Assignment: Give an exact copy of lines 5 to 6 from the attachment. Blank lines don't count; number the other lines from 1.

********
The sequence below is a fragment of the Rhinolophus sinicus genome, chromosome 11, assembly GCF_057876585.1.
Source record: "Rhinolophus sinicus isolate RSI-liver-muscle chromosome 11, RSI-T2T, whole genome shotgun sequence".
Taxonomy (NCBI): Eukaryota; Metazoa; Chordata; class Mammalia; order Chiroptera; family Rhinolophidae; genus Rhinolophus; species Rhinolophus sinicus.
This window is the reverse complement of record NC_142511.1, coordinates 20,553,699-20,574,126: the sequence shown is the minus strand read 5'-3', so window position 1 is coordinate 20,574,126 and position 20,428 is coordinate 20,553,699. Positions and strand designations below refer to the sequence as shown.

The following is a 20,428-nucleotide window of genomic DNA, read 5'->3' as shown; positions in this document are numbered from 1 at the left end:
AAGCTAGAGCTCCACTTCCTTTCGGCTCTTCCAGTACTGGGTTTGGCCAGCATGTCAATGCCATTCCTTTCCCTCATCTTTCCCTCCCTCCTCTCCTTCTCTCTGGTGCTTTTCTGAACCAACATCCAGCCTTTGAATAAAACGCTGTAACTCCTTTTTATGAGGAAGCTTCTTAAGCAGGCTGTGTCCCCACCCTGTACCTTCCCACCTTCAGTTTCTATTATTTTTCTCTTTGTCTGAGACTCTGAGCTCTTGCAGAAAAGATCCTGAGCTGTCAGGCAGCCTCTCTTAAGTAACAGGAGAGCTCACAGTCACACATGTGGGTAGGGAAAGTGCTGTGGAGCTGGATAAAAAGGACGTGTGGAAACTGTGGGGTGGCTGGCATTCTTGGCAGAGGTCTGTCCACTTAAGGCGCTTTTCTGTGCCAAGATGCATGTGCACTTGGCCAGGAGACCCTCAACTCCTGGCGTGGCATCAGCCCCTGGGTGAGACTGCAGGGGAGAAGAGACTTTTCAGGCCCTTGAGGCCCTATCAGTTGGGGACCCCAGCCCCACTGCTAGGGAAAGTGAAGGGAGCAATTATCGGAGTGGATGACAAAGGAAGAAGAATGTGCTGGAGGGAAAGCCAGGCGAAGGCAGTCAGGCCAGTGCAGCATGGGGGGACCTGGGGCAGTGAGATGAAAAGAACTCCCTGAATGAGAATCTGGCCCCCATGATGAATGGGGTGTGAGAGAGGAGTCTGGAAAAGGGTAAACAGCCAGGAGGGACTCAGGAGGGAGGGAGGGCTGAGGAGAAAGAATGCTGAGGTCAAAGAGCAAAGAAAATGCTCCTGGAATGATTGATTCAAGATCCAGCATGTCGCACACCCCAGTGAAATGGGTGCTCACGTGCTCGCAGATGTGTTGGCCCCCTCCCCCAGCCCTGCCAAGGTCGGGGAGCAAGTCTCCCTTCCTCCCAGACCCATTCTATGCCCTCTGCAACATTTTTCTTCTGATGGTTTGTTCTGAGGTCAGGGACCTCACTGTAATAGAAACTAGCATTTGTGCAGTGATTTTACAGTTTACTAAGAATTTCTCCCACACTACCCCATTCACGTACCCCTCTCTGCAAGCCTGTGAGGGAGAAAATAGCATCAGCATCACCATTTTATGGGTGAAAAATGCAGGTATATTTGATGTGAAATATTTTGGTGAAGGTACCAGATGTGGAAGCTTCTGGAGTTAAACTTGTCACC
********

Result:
The following is a 20,428-nucleotide window of genomic DNA, read 5'->3' as shown; positions in this document are numbered from 1 at the left end:
AAGCTAGAGCTCCACTTCCTTTCGGCTCTTCCAGTACTGGGTTTGGCCAGCATGTCAATGCCATTCCTTTCCCTCATCTTTCCCTCCCTCCTCTCCTTCTCTCTGGTGCTTTTCTGAACCAACATCCAGCCTTTGAATAAAACGCTGTAACTCCTTTTTATGAGGAAGCTTCTTAAGCAGGCTGTGTCCCCACCCTGTACCTTCCCACCTTCAGTTTCTATTATTTTTCTCTTTGTCTGAGACTCTGAGCTCTTGCAGAAAAGATCCTGAGCTGTCAGGCAGCCTCTCTTAAGTAACAGGAGAGCTCACAGTCACACATGTGGGTAGGGAAAGTGCTGTGGAGCTGGATAAAAAGGACGTGTGGAAACTGTGGGGTGGCTGGCATTCTTGGCAGAGGTCTGTCCACTTAAGGCGCTTTTCTGTGCCAAGATGCATGTGCACTTGGCCAGGAGACCCTCAACTCCTGGCGTGGCATCAGCCCCTGGGTGAGACTGCAGGGGAGAAGAGACTTTTCAGGCCCTTGAGGCCCTATCAGTTGGGGACCCCAGCCCCACTGCTAGGGAAAGTGAAGGGAGCAATTATCGGAGTGGATGACAAAGGAAGAAGAATGTGCTGGAGGGAAAGCCAGGCGAAGGCAGTCAGGCCAGTGCAGCATGGGGGGACCTGGGGCAGTGAGATGAAAAGAACTCCCTGAATGAGAATCTGGCCCCCATGATGAATGGGGTGTGAGAGAGGAGTCTGGAAAAGGGTAAACAGCCAGGAGGGACTCAGGAGGGAGGGAGGGCTGAGGAGAAAGAATGCTGAGGTCAAAGAGCAAAGAAAATGCTCCTGGAATGATTGATTCAAGATCCAGCATGTCGCACACCCCAGTGAAATGGGTGCTCACGTGCTCGCAGATGTGTTGGCCCCCTCCCCCAGCCCTGCCAAGGTCGGGGAGCAAGTCTCCCTTCCTCCCAGACCCATTCTATGCCCTCTGCAACATTTTTCTTCTGATGGTTTGTTCTGAGGTCAGGGACCTCACTGTAATAGAAACTAGCATTTGTGCAGTGATTTTACAGTTTACTAAGAATTTCTCCCACACTACCCCATTCACGTACCCCTCTCTGCAAGCCTGTGAGGGAGAAAATAGCATCAGCATCACCATTTTATGGGTGAAAAATGCAGGTATATTTGATGTGAAATATTTTGGTGAAGGTACCAGATGTGGAAGCTTCTGGAGTTAAACTTGTCACC